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Feds invest in projects to tackle biodiversity loss and climate change across Canada

November 21, 2022  By Environment and Climate Change Canada

Photo: Annex Business Media.

With the world coming to Montréal in less than three weeks for the preeminent global biodiversity and nature conference, the Government of Canada continues to invest in conserving and protecting nature. Nature-based solutions can achieve multiple benefits by preserving ecosystems, supporting nature recovery, and simultaneously storing carbon.

Today, Minister of Environment and Climate Change Steven Guilbeault announced up to $109 million in funding over five years for forty projects across Canada from the Nature Smart Climate Solutions Fund. The latest tranche of investments is part of the $631 million that the Nature Smart Climate Solutions Fund will distribute over ten years (2021–2031).

“Canada matters in the global fight to conserve and protect biodiversity. We are home to twenty-four percent of the world’s wetlands, twenty-five percent of temperate rainforest areas, and twenty-eight percent of remaining boreal forests. These ecosystems are globally significant as they absorb carbon, mitigate against the impacts of climate change, and protect biodiversity. But we won’t stop there. We wish to see the world adopt Canadians’ ambition on nature conservation, which is what will drive Canada’s position at the Nature COP in Montréal in December,” Guilbeault said.

Today’s announcement includes the Kawartha Land Trust, which will receive up to $1.7 million dollars over five years to secure land made up of carbon-rich ecosystems, such as forests, wetlands, and grasslands with extensive biodiversity in Ontario. Of the forty new projects, twenty-four are place-based and will conserve about 32,000 hectares, restore up to 5,500 hectares, and enhance the management of about 460 hectares of wetlands, grasslands, and forest areas.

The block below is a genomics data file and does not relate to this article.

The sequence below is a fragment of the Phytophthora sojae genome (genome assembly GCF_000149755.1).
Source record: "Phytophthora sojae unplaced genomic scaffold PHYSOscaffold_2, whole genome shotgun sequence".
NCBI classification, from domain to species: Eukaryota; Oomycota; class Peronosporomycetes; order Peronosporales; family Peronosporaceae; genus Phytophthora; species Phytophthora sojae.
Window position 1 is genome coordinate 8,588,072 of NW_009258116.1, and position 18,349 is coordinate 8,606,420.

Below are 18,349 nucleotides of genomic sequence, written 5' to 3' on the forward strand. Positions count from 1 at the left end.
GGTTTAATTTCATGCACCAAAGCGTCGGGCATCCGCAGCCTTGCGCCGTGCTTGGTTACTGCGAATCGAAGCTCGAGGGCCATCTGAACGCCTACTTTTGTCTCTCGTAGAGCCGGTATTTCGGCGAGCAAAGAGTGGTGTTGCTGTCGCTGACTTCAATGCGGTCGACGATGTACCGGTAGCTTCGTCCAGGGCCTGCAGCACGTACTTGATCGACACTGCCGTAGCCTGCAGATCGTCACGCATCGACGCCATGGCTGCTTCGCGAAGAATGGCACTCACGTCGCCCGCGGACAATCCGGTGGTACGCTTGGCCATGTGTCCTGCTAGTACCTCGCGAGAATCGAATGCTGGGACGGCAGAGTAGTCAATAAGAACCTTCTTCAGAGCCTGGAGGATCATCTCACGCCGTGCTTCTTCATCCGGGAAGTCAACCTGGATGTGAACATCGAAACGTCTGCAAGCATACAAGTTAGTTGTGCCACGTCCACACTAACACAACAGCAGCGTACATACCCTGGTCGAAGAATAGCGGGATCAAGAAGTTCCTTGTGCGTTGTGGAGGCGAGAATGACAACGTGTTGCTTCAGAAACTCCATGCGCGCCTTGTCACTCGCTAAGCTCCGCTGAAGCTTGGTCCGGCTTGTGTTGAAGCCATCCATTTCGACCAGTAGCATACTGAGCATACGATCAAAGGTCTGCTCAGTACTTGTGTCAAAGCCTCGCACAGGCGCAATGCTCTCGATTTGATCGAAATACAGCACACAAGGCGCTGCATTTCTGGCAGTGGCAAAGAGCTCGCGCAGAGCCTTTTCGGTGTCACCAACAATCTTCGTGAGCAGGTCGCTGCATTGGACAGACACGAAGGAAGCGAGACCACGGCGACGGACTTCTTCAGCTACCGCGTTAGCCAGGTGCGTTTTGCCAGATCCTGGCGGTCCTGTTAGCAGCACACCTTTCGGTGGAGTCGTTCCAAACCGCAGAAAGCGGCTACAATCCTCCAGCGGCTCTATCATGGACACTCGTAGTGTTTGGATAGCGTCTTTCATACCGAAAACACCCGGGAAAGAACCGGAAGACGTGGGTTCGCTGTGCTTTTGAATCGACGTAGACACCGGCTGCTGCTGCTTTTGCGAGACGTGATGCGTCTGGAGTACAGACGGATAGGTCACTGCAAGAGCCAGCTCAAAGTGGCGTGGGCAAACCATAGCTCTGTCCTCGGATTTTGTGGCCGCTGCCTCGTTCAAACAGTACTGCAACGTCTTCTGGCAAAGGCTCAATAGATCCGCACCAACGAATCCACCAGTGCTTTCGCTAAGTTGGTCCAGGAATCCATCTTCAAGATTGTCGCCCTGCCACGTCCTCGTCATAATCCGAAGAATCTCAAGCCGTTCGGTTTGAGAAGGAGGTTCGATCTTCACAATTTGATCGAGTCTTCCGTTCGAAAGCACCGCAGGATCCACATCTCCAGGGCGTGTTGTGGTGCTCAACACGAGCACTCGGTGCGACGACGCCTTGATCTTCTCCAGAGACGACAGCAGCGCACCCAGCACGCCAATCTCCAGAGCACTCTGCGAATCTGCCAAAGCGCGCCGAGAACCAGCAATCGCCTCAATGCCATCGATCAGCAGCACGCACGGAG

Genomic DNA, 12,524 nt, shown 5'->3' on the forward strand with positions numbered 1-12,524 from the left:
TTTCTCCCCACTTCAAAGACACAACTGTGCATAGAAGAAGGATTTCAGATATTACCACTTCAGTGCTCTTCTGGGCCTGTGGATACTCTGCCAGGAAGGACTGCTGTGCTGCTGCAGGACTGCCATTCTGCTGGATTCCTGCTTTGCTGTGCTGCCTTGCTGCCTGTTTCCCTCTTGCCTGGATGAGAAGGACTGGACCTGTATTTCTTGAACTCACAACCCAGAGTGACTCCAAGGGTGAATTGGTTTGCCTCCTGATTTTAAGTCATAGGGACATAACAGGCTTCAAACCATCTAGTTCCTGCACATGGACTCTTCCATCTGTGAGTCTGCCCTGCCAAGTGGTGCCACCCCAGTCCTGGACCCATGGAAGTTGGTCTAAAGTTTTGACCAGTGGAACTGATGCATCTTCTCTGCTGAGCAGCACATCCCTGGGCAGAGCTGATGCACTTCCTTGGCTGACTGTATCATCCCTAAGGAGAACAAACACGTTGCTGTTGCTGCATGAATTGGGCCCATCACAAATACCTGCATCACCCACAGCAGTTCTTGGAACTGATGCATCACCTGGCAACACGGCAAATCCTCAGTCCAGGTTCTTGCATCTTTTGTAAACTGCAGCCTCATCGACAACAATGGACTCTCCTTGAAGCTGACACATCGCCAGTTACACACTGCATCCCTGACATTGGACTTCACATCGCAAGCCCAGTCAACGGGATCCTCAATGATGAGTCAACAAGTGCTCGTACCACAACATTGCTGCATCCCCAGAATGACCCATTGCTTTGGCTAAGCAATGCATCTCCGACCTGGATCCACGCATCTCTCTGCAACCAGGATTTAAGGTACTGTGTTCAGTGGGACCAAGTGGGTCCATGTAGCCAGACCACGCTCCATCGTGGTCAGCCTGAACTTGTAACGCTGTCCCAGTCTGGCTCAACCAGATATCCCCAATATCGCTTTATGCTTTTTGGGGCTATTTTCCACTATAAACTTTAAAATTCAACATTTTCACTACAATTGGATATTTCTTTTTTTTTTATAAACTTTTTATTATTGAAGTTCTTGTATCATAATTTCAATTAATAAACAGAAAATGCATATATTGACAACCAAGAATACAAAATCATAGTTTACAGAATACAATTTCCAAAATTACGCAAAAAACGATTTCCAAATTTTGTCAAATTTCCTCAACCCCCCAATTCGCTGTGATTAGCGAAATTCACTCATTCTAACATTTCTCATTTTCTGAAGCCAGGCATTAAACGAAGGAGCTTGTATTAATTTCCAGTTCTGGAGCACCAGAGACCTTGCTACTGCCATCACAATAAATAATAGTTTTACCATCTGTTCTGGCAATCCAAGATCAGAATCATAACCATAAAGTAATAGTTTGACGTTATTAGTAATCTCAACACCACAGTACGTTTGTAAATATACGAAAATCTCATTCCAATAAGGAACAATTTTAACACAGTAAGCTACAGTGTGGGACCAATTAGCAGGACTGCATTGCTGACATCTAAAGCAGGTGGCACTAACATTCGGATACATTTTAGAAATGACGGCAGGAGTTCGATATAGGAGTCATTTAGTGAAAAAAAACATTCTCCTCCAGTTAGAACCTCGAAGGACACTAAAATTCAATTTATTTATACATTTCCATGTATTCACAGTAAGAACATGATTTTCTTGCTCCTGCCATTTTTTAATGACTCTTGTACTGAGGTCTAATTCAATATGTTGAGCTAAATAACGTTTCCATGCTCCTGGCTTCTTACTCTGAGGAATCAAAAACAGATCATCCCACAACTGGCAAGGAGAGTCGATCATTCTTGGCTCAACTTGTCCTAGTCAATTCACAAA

“We are so lucky in the Kawarthas to live where people have been caring for the land for generations, leaving a lasting natural legacy for today. This funding will allow us to reach out to key landowners across our landscape to help them understand the part their land plays in our local ecosystem. We will work with all who are willing to secure important carbon stores and enhance land management so that our local lands can have a global impact,”
said John Kintare, executive director, Kawartha Land Trust

By working together in partnership with the provinces, territories, Indigenous peoples, and the private and non-profit sectors to protect nature, the Government of Canada and Canadians are making progress on recovering species at risk, while restoring and protecting the habitats that support Canada’s incredible biodiversity. Through actions like these, Canada is working to halt and reverse nature loss by 2030 and achieve a full recovery for nature by 2050.

The Nature Smart Climate Solution Fund projects that were announced today are estimated to reduce greenhouse gas emissions by about 85,000 tonnes of carbon dioxide per year. The projects will conserve and protect ecosystems that provide critically important habitat for Canada’s wildlife, including migratory birds and species at risk. They will also contribute to Canada’s commitment to conserve twenty-five percent of land and inland waters in Canada by 2025 and thirty percent by 2030.

This is just one of the measures the Government of Canada is taking to protect nature as it invites some 196 countries to Montréal for the Fifteenth Conference of the Parties (COP15) to the United Nations Convention on Biological Diversity, December 7–19, 2022. COP15 presents an opportunity for Canada to show its leadership in taking actions to conserve and restore nature and halt biodiversity loss around the world.


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